10 Home projects to do while we wait this thing out

R. HANS MILLER | TIMES SENIOR REPORTER
Posted 3/15/20

After being asked by public officials to practice social distancing as much as possible for an unknown amount of time, it’s understandable if we get a bit frustrated about not being able to …

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10 Home projects to do while we wait this thing out

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After being asked by public officials to practice social distancing as much as possible for an unknown amount of time, it’s understandable if we get a bit frustrated about not being able to take care of things outside of the home as much as we’d like. However, there’s always the glass-half-full attitude we can take to maybe get the household in order a little better – if we’re stuck at home, we might as well make sure home is in good shape, right?

  1. Clean out your garage – For me, cleaning out the garage has always been a huge chore. It doesn’t matter if I’ve only got one box or a stack of boxes and miscellany – I avoid cleaning out the garage and getting it organized. I moved to the Katy area about three years ago now, and I’ve still got empty boxes, unused furniture, unsorted tools, and items that I’m not quite certain what they are and will – unashamedly – ask my more-organized and cultured wife about. If we’re going to be stuck at home, we may as well be productive about it.
  2. Sort out the closets – It can be difficult to keep up with what’s in our closets. Between weight gains and losses as we move into middle age and children growing, many of us find that we have clothing in our closets taking up space and collecting dust. Make it a family activity by putting on a fashion show where everyone wears their most garishly-out-of-style and outgrown clothing. (Feel free to post it to social media, but the repercussions are on you…) Once you have everything sorted, wash the extra clothing and take it to a local nonprofit for distribution to those in need. Alternately, if the clothing is too outdated or too worn to be donated, take it to a recycling station. Yep – clothing can be recycled.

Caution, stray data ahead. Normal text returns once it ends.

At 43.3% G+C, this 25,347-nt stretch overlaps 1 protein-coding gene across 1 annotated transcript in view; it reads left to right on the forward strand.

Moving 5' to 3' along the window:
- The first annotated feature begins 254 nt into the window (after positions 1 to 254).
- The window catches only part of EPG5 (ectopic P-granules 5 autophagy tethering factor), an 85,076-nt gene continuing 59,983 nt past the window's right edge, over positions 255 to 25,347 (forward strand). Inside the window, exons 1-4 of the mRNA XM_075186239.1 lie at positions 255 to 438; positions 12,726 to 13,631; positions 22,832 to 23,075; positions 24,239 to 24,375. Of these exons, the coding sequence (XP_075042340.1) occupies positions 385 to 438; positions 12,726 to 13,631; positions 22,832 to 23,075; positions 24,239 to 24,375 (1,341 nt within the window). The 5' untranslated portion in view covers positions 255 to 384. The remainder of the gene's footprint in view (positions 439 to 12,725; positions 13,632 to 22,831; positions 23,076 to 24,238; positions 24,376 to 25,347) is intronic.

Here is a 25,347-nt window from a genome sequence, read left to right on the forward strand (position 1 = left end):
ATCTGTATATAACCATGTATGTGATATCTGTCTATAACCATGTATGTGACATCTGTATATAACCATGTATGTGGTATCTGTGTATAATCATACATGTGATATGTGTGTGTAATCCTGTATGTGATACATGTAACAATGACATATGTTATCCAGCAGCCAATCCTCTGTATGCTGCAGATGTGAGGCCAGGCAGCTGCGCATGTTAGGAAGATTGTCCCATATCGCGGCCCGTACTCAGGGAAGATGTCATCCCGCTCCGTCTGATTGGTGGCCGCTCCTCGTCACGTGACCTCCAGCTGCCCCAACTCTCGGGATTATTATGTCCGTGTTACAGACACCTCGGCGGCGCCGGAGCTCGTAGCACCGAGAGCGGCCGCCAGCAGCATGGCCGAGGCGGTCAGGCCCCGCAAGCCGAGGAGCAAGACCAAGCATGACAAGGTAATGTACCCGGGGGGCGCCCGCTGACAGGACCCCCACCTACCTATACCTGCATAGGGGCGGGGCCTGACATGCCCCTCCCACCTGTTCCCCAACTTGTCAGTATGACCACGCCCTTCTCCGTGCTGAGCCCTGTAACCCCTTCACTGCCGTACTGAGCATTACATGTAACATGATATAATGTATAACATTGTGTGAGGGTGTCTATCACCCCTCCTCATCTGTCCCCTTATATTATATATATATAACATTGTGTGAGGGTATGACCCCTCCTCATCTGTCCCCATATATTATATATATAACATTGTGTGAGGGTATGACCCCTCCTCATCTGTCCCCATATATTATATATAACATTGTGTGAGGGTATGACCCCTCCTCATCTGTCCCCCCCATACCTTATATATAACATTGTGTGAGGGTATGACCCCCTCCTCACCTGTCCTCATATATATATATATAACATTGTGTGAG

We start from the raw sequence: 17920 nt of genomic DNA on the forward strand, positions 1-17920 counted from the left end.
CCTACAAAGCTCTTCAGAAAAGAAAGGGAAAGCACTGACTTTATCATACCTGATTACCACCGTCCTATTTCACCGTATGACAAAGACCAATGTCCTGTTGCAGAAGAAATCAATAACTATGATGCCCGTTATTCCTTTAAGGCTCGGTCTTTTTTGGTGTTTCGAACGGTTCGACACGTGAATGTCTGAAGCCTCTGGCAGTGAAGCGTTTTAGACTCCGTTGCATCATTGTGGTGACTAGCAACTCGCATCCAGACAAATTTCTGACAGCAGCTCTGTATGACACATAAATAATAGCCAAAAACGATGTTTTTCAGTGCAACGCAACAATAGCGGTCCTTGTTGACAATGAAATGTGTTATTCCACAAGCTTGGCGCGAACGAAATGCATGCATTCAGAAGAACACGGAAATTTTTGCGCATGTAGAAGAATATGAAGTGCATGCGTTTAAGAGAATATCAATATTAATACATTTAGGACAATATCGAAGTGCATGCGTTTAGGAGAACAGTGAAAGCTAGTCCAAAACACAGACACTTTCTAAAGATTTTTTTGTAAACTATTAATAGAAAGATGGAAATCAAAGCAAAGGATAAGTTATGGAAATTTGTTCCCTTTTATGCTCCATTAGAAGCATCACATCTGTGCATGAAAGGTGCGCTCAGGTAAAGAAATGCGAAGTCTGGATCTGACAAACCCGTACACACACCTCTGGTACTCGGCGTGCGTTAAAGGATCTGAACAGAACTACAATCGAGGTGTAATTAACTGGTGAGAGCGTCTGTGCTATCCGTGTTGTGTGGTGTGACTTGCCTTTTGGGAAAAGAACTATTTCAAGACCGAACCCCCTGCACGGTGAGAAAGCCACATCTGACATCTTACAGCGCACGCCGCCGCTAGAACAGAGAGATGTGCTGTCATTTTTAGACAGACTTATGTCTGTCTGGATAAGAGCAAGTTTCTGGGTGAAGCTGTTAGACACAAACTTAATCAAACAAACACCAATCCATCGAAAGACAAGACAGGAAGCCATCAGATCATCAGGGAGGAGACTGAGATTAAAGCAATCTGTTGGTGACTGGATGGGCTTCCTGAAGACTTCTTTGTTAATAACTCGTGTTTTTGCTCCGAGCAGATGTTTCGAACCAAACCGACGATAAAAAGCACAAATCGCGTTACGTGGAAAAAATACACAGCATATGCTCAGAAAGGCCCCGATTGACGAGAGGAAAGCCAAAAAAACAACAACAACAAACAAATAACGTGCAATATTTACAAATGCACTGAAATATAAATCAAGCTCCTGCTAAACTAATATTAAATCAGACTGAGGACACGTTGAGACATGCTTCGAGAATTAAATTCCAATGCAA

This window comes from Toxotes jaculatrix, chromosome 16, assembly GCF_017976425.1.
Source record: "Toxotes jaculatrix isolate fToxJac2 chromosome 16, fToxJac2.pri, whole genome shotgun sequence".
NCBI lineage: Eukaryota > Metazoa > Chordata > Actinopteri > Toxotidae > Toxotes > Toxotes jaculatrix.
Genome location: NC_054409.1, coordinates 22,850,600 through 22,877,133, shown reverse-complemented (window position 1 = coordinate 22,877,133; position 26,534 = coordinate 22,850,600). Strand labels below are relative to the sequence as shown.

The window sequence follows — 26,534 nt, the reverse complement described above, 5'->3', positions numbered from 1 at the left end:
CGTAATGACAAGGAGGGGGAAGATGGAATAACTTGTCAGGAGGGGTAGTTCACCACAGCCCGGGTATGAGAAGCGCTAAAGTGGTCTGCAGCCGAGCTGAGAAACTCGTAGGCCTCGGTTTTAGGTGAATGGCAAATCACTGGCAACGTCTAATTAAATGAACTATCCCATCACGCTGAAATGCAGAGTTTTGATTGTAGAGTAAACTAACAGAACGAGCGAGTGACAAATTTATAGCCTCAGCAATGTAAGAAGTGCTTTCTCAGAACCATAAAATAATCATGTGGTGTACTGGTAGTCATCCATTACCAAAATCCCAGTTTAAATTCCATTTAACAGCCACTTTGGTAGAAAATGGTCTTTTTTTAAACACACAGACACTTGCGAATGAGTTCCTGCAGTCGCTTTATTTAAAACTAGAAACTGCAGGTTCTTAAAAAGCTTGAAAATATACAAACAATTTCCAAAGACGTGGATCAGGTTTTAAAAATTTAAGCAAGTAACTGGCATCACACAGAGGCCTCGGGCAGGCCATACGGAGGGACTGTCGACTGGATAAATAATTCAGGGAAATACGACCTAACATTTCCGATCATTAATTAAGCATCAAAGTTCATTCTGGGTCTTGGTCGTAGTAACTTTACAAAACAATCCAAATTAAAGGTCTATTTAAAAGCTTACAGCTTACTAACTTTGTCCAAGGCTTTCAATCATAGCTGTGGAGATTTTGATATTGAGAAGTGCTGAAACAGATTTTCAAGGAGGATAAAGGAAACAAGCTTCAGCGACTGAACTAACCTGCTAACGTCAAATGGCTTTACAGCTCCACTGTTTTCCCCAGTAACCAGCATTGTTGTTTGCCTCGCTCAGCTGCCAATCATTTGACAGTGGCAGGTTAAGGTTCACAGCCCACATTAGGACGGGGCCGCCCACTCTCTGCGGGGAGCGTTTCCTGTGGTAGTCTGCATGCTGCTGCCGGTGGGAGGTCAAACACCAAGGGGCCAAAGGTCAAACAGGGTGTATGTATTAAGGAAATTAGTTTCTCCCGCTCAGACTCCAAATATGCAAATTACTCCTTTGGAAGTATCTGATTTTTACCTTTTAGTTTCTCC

3. Install a bidet – While neither I nor any of the public officials I’ve talked to in the last two weeks, can figure out why people are hoarding toilet paper – it’s still a part of our reality now. Installing a bidet – basically a booty-shower that mounts onto your toilet – in your home can reduce TP consumption and has the potential to save you money, according to “Business Insider.” Americans pay $40 to $70 a year on average for toilet paper and use 34 million rolls per day. Buying a bidet and installing it can reduce that expense by as much as 75%, BI said. According to bidet.org, the device can also improve the health of the backside – especially for men – and reduces annoyances like pipes clogged up from too much bathroom tissue. They only take minutes to install and cost anywhere from $25 to a few hundred depending on the model.
  4. Organize the books – Not everyone is a reader, but for those that are, keeping the books in any semblance of order feels like spending time with your best friends. Take the time to take all of the books off the shelf, dust the shelf and the books, and put them all back together in some semblance of order. You may come across an old favorite that you’ll have time to tackle now that you’re not commuting, or you might realize that some of those books could find a new home. Either way – you get to spend time with your books, and that’s a happy time for a bibliophile.